In the past decade or so, the British government policy support for renewable energy (RE) has been at the core of the rapid growth of bioenergy in the UK rather than genuine market forces. Policy support has been through various instruments which are discussed in this paper, with particular attention given to co-firing and transport fuels. The UK energy sector remains dominated by large fossil fuels power plants and this does not facilitate the introduction of RE. One exception is co-firing which in 2005 generated 2.5 TWh. Another area of considerable potential and interest is the use of biofuels (biodiesel and bioethanol) for transport, although current contribution remains still very small (0.18% of total fuel sales in 2005). In 2005, the UK used 1.4 million tonnes of biomass in co-firing, mostly imported, while considerable potential exists for further expansion should policy incentives continue. It is also generally accepted that the UK will have to rely largely on imports if it is to fulfil its 5% minimum biofuel blends agreed for 2010 and 10% in 2015. Both sectors present excellent opportunities for international bioenergy trade, despite the domestic production potential, as demonstrated in this paper. In addition, the forthcoming introduction of carbon and sustainability reporting should incentivise greater reporting along the supply chain, encouraging trade in the most sustainable biofuels.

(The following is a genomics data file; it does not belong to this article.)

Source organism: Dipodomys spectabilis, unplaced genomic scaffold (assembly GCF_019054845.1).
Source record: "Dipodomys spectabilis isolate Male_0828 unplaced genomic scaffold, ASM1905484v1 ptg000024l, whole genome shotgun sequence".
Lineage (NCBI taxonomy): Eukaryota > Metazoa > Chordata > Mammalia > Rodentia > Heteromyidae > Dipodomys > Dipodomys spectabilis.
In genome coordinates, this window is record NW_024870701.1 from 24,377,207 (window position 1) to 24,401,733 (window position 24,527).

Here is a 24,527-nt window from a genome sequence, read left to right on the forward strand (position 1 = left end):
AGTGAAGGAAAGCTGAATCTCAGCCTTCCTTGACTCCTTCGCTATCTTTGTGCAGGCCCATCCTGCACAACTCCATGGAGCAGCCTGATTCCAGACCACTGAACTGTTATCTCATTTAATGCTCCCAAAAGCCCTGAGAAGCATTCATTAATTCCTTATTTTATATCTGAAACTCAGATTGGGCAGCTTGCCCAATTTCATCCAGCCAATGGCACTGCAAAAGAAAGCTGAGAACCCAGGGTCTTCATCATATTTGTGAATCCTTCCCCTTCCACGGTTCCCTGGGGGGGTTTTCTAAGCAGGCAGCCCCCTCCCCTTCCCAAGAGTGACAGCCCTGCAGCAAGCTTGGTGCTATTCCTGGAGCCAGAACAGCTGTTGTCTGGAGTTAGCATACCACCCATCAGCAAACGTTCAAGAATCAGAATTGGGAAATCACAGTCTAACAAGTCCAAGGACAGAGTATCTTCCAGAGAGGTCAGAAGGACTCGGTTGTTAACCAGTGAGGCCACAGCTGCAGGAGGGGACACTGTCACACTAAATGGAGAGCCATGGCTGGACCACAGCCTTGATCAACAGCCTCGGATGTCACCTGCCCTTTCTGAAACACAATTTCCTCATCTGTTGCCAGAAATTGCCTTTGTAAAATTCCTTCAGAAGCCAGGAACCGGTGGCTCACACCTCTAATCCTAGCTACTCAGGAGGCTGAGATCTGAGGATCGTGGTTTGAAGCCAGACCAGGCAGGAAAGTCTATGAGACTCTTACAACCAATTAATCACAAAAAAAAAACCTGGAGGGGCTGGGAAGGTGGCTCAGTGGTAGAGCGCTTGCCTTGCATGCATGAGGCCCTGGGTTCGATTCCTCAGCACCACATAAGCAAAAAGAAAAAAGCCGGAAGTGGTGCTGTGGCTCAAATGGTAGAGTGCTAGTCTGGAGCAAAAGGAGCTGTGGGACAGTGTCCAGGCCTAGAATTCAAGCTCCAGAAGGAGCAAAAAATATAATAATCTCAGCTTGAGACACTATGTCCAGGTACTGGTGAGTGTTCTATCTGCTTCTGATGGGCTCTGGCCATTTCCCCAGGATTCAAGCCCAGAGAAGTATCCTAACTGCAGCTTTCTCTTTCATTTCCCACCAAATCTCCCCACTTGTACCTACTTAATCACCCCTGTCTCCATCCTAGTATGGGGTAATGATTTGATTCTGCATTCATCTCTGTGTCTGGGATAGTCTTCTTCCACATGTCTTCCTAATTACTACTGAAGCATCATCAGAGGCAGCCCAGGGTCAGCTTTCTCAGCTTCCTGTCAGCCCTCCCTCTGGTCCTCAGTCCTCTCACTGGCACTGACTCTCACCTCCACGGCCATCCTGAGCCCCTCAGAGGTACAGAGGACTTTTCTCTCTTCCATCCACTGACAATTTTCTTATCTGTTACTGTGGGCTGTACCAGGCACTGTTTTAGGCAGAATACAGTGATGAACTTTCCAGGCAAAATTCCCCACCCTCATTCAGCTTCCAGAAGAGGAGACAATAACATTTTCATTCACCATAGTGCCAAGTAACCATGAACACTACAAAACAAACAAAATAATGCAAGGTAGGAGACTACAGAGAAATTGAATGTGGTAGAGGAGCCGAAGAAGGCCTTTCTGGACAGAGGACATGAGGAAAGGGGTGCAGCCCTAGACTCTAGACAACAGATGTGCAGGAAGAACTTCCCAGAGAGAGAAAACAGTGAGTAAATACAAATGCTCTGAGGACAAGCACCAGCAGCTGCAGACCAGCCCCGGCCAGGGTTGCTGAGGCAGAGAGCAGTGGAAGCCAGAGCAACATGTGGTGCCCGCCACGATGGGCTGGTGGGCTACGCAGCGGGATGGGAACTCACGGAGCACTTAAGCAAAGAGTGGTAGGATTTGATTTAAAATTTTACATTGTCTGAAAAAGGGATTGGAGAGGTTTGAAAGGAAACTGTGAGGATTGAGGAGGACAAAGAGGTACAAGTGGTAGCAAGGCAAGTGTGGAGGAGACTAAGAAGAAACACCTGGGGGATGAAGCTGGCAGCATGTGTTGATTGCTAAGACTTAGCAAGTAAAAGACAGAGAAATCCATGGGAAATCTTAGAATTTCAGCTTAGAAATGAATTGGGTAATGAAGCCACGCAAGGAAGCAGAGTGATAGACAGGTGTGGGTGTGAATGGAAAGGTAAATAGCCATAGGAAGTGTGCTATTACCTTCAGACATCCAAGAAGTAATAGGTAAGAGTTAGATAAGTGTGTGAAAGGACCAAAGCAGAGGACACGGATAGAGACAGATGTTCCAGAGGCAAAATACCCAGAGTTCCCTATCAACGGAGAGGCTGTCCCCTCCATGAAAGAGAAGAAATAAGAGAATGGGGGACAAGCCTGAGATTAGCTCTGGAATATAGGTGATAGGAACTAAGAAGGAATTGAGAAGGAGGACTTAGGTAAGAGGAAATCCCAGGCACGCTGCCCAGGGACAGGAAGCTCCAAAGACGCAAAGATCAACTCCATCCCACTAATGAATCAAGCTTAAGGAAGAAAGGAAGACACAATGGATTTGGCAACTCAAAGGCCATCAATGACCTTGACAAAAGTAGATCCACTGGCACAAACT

1. Introduction 介绍
In recent years, the UK bioenergy market has grown considerably, consuming over 33 PJ of biomass-derived energy in 2006 (see Table 3). This figure is likely to grow as the obligation to produce renewable electricity becomes stricter and the obligation to use biofuel blends in transport takes effect. The purpose of this paper is to provide an overview of how international bioenergy trade has developed in the UK and what role imported biomass is likely to play in the energy mix up to 2010. The paper also discusses critical issues in determining the greenhouse gas (GHG) emissions mitigated Corresponding author. Tel.: +44 20 7594 9313. E-mail address: email@example.com (M. Perry). 0961-9534/$ -see front matter & 2008 Elsevier Ltd. All rights reserved. doi:10.1016/j.biombioe.2008.01.004 through bioenergy and the development of a mandatory carbon reporting framework for UK biofuels. The paper focuses on the technological, institutional and policy context that has driven UK bioenergy trade to its current level and is likely to continue in the near future. Section 2 provides an overview of the UK energy sector, demonstrating that bioenergy, excluding refuse-derived forms such as landfill gas combustion, has traditionally played a minor role in the UK energy system. Section 3 examines individual UK bioenergy markets, and their policy drivers, in greater detail. It pays particular attention to the role of co-firing biomass in coal-fired power stations and the introduction of low-blend